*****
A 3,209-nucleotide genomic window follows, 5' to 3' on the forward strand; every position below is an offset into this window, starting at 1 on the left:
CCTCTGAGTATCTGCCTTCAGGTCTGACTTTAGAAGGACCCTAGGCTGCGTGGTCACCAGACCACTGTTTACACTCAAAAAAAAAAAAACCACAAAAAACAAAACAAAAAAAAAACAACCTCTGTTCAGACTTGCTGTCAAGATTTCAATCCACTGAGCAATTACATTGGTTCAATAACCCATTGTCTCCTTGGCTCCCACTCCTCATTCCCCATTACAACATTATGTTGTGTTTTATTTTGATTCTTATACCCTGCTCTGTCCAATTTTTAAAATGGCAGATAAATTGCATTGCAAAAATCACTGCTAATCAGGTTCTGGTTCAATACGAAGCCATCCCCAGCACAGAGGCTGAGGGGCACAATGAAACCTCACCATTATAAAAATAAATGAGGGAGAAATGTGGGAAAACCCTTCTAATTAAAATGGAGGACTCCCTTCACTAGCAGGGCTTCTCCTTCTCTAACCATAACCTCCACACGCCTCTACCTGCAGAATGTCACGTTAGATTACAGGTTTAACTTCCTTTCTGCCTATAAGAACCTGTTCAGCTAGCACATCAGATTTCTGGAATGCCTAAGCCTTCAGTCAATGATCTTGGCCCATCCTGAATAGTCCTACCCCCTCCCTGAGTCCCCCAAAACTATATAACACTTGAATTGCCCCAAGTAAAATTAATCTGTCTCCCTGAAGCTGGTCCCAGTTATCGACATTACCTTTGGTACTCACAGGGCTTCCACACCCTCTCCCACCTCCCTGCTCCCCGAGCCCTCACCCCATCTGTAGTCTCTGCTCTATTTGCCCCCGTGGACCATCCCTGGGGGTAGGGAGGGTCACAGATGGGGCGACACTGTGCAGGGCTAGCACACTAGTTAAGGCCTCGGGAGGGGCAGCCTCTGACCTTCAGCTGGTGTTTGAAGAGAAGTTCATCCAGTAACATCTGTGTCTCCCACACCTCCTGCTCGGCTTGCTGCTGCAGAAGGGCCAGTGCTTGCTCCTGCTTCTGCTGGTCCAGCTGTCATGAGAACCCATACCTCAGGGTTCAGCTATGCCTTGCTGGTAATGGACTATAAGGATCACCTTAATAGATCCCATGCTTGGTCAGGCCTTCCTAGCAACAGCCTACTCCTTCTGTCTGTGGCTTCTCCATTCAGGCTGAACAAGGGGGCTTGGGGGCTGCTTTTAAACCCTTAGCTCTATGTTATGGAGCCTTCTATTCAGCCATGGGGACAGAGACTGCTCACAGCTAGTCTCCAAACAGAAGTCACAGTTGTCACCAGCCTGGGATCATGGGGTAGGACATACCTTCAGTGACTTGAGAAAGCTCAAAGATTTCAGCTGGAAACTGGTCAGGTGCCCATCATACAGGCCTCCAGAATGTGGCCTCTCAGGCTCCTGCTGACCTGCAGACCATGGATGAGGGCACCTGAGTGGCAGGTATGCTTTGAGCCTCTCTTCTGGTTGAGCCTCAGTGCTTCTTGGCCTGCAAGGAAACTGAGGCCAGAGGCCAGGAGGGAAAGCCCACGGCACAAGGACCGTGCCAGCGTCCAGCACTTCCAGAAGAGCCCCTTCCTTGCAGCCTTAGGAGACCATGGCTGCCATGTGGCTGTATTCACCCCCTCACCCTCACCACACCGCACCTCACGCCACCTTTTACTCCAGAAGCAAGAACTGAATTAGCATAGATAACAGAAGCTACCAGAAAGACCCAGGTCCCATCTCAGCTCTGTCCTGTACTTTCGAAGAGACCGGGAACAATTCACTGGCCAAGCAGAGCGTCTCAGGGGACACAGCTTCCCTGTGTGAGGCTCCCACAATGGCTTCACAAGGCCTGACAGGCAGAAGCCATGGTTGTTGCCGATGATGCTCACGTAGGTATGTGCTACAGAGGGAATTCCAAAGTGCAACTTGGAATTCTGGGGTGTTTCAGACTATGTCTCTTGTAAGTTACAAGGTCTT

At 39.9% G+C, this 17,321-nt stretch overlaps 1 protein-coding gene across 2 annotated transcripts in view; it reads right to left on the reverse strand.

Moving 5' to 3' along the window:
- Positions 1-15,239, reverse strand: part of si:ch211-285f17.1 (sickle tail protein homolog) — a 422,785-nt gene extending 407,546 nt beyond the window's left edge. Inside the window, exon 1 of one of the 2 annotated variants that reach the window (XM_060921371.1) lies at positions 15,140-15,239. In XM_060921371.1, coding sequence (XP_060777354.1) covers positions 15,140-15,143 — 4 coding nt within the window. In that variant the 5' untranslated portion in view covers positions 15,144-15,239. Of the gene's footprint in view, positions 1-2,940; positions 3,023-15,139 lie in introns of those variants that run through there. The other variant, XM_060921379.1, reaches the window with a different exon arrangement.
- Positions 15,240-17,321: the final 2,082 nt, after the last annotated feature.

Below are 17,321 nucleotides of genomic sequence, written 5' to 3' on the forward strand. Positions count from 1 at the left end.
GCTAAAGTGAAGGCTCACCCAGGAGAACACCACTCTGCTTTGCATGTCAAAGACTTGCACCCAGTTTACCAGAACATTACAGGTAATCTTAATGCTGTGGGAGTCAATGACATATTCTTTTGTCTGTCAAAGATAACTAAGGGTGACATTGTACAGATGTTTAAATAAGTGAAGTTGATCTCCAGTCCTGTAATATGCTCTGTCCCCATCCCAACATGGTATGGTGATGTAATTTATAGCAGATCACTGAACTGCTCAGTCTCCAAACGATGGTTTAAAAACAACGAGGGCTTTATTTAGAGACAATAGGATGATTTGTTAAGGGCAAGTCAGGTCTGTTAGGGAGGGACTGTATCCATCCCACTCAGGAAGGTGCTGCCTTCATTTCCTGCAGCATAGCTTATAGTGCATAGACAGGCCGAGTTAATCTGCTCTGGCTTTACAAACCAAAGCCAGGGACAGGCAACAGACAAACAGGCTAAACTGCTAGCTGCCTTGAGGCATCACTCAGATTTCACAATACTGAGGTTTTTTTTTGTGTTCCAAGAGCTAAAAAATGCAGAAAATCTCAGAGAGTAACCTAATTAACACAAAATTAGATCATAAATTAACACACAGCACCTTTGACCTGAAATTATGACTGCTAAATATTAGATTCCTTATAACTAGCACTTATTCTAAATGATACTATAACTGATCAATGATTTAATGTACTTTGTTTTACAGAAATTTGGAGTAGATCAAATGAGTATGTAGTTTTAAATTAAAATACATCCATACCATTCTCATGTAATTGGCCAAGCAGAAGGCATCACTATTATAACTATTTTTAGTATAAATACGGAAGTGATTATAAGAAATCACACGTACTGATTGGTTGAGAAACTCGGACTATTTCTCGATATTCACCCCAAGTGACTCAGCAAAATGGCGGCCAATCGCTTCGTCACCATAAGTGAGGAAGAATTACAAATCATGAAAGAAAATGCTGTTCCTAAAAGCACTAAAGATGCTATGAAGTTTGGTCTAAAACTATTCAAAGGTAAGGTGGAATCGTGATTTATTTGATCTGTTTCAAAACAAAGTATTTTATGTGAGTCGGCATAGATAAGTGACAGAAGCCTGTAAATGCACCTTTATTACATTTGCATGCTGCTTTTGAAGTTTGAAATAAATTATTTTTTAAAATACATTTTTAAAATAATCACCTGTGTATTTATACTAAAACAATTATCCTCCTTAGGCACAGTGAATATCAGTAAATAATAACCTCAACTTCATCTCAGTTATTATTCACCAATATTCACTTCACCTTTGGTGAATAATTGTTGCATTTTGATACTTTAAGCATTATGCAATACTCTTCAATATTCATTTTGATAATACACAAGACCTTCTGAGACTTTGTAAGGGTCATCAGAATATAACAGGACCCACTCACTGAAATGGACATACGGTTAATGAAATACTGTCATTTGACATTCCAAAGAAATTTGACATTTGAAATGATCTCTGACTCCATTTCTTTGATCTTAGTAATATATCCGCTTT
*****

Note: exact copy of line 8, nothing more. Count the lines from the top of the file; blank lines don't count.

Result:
GCTAAAGTGAAGGCTCACCCAGGAGAACACCACTCTGCTTTGCATGTCAAAGACTTGCACCCAGTTTACCAGAACATTACAGGTAATCTTAATGCTGTGGGAGTCAATGACATATTCTTTTGTCTGTCAAAGATAACTAAGGGTGACATTGTACAGATGTTTAAATAAGTGAAGTTGATCTCCAGTCCTGTAATATGCTCTGTCCCCATCCCAACATGGTATGGTGATGTAATTTATAGCAGATCACTGAACTGCTCAGTCTCCAAACGATGGTTTAAAAACAACGAGGGCTTTATTTAGAGACAATAGGATGATTTGTTAAGGGCAAGTCAGGTCTGTTAGGGAGGGACTGTATCCATCCCACTCAGGAAGGTGCTGCCTTCATTTCCTGCAGCATAGCTTATAGTGCATAGACAGGCCGAGTTAATCTGCTCTGGCTTTACAAACCAAAGCCAGGGACAGGCAACAGACAAACAGGCTAAACTGCTAGCTGCCTTGAGGCATCACTCAGATTTCACAATACTGAGGTTTTTTTTTGTGTTCCAAGAGCTAAAAAATGCAGAAAATCTCAGAGAGTAACCTAATTAACACAAAATTAGATCATAAATTAACACACAGCACCTTTGACCTGAAATTATGACTGCTAAATATTAGATTCCTTATAACTAGCACTTATTCTAAATGATACTATAACTGATCAATGATTTAATGTACTTTGTTTTACAGAAATTTGGAGTAGATCAAATGAGTATGTAGTTTTAAATTAAAATACATCCATACCATTCTCATGTAATTGGCCAAGCAGAAGGCATCACTATTATAACTATTTTTAGTATAAATACGGAAGTGATTATAAGAAATCACACGTACTGATTGGTTGAGAAACTCGGACTATTTCTCGATATTCACCCCAAGTGACTCAGCAAAATGGCGGCCAATCGCTTCGTCACCATAAGTGAGGAAGAATTACAAATCATGAAAGAAAATGCTGTTCCTAAAAGCACTAAAGATGCTATGAAGTTTGGTCTAAAACTATTCAAAGGTAAGGTGGAATCGTGATTTATTTGATCTGTTTCAAAACAAAGTATTTTATGTGAGTCGGCATAGATAAGTGACAGAAGCCTGTAAATGCACCTTTATTACATTTGCATGCTGCTTTTGAAGTTTGAAATAAATTATTTTTTAAAATACATTTTTAAAATAATCACCTGTGTATTTATACTAAAACAATTATCCTCCTTAGGCACAGTGAATATCAGTAAATAATAACCTCAACTTCATCTCAGTTATTATTCACCAATATTCACTTCACCTTTGGTGAATAATTGTTGCATTTTGATACTTTAAGCATTATGCAATACTCTTCAATATTCATTTTGATAATACACAAGACCTTCTGAGACTTTGTAAGGGTCATCAGAATATAACAGGACCCACTCACTGAAATGGACATACGGTTAATGAAATACTGTCATTTGACATTCCAAAGAAATTTGACATTTGAAATGATCTCTGACTCCATTTCTTTGATCTTAGTAATATATCCGCTTT